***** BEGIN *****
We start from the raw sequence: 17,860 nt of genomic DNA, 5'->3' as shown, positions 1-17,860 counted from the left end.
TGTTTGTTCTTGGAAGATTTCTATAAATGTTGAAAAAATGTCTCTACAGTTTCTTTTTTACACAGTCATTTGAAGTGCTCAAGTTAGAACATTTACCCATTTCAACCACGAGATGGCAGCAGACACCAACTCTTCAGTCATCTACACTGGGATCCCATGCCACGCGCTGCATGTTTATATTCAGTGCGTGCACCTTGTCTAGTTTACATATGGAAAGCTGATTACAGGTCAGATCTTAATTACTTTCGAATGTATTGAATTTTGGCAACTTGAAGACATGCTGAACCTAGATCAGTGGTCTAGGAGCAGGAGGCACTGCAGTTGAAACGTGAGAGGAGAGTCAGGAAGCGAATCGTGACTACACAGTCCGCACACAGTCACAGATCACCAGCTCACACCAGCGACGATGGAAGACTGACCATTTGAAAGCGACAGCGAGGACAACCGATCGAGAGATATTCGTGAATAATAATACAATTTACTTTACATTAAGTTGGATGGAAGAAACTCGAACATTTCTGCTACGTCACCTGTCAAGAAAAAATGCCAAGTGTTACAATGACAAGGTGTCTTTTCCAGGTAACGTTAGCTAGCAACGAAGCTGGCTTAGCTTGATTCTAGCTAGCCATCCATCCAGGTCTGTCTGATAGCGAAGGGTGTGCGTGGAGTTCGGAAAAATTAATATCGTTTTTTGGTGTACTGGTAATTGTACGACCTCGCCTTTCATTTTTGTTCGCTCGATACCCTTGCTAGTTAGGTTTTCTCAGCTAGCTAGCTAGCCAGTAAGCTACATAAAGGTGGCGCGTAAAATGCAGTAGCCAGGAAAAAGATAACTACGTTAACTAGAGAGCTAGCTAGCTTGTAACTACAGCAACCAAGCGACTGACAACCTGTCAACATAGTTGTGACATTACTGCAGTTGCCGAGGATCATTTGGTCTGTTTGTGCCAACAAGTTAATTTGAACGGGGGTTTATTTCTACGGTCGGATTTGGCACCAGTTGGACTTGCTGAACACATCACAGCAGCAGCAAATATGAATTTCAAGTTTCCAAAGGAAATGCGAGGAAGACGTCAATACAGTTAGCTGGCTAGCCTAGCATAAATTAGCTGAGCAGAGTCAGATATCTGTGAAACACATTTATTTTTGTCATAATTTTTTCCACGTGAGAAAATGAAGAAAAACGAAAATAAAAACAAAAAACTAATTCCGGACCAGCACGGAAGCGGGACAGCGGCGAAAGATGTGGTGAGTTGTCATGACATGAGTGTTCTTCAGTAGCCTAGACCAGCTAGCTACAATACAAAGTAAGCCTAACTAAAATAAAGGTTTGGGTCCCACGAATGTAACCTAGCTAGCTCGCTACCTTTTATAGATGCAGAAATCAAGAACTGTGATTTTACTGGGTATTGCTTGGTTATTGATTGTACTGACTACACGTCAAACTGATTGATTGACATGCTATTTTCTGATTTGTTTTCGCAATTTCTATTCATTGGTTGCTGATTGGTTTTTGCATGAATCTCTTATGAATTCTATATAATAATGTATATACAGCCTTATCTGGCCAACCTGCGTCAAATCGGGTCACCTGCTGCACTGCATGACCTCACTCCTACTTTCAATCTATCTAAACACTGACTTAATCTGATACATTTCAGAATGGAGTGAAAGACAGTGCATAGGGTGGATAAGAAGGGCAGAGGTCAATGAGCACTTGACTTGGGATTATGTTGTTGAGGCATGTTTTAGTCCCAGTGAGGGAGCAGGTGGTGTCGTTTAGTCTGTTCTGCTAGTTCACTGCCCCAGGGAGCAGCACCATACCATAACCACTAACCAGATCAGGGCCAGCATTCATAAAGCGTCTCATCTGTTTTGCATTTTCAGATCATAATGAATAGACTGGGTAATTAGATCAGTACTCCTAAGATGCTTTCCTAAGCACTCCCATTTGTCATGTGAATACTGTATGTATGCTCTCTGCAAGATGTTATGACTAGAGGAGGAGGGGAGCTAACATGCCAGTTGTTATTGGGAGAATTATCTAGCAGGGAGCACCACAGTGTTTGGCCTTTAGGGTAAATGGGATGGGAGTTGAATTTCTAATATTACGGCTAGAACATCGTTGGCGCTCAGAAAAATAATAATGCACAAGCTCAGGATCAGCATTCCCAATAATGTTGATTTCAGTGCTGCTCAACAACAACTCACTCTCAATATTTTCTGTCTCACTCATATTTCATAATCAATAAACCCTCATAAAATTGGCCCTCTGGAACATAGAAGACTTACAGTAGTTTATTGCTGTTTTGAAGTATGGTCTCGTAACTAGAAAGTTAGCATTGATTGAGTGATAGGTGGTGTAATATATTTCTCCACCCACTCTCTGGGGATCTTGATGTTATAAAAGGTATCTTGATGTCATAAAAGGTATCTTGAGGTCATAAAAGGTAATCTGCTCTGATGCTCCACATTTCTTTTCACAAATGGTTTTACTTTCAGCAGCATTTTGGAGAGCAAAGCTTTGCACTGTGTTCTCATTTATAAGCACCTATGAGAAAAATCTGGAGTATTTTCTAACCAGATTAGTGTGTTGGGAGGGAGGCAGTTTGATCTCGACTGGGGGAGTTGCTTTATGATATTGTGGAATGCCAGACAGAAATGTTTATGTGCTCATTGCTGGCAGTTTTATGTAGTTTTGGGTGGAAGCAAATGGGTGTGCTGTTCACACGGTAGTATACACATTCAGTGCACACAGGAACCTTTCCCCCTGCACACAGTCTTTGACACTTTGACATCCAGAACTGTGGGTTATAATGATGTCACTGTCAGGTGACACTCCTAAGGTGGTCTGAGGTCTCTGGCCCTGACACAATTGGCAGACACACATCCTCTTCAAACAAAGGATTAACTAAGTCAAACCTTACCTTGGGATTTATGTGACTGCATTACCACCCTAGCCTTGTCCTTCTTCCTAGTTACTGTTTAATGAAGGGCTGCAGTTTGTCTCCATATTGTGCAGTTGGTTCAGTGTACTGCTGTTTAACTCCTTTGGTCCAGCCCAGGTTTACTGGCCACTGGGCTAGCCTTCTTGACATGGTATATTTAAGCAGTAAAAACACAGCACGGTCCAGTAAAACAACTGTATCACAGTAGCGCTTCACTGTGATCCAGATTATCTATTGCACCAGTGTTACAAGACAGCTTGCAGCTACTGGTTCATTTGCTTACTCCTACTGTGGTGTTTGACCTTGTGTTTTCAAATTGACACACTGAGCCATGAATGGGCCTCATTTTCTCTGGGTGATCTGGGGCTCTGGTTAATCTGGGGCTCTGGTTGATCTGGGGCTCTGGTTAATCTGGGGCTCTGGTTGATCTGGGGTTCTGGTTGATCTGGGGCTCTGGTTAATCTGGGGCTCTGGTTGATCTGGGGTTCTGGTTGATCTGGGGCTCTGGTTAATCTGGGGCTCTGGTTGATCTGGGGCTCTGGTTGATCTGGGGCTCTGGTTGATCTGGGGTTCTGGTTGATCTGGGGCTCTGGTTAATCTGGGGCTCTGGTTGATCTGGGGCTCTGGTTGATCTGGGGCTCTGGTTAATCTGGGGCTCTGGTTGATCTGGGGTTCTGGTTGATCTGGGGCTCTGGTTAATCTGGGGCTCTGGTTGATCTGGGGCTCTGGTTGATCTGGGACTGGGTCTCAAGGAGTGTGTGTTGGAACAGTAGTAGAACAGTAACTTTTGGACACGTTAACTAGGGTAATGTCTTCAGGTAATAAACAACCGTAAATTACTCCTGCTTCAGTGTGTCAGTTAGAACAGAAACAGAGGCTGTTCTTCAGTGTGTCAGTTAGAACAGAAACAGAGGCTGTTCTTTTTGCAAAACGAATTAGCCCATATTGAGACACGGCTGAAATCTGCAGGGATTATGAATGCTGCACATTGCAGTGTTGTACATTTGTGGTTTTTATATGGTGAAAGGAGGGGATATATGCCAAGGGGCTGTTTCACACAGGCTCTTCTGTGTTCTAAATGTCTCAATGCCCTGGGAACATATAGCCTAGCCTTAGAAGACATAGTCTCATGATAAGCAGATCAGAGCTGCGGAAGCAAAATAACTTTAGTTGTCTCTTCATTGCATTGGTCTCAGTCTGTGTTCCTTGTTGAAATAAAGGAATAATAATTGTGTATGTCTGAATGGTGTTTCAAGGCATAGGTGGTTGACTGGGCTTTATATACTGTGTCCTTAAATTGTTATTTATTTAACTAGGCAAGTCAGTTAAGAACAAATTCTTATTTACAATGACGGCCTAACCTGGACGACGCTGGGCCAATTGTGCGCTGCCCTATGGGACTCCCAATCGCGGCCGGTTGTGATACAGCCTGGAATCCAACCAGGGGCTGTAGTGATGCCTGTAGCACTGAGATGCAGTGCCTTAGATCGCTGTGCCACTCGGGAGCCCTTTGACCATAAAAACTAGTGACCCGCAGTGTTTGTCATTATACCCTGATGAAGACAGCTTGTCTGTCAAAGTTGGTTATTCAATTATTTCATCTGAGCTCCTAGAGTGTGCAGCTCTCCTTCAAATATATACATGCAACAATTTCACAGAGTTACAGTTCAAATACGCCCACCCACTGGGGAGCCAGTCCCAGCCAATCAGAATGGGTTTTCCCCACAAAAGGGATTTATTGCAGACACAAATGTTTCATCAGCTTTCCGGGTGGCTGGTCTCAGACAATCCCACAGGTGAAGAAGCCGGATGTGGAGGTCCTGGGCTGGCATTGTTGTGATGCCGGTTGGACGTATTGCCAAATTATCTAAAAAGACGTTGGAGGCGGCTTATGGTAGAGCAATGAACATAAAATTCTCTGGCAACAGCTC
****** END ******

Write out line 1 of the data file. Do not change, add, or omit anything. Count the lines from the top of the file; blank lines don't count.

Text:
We start from the raw sequence: 17,860 nt of genomic DNA, 5'->3' as shown, positions 1-17,860 counted from the left end.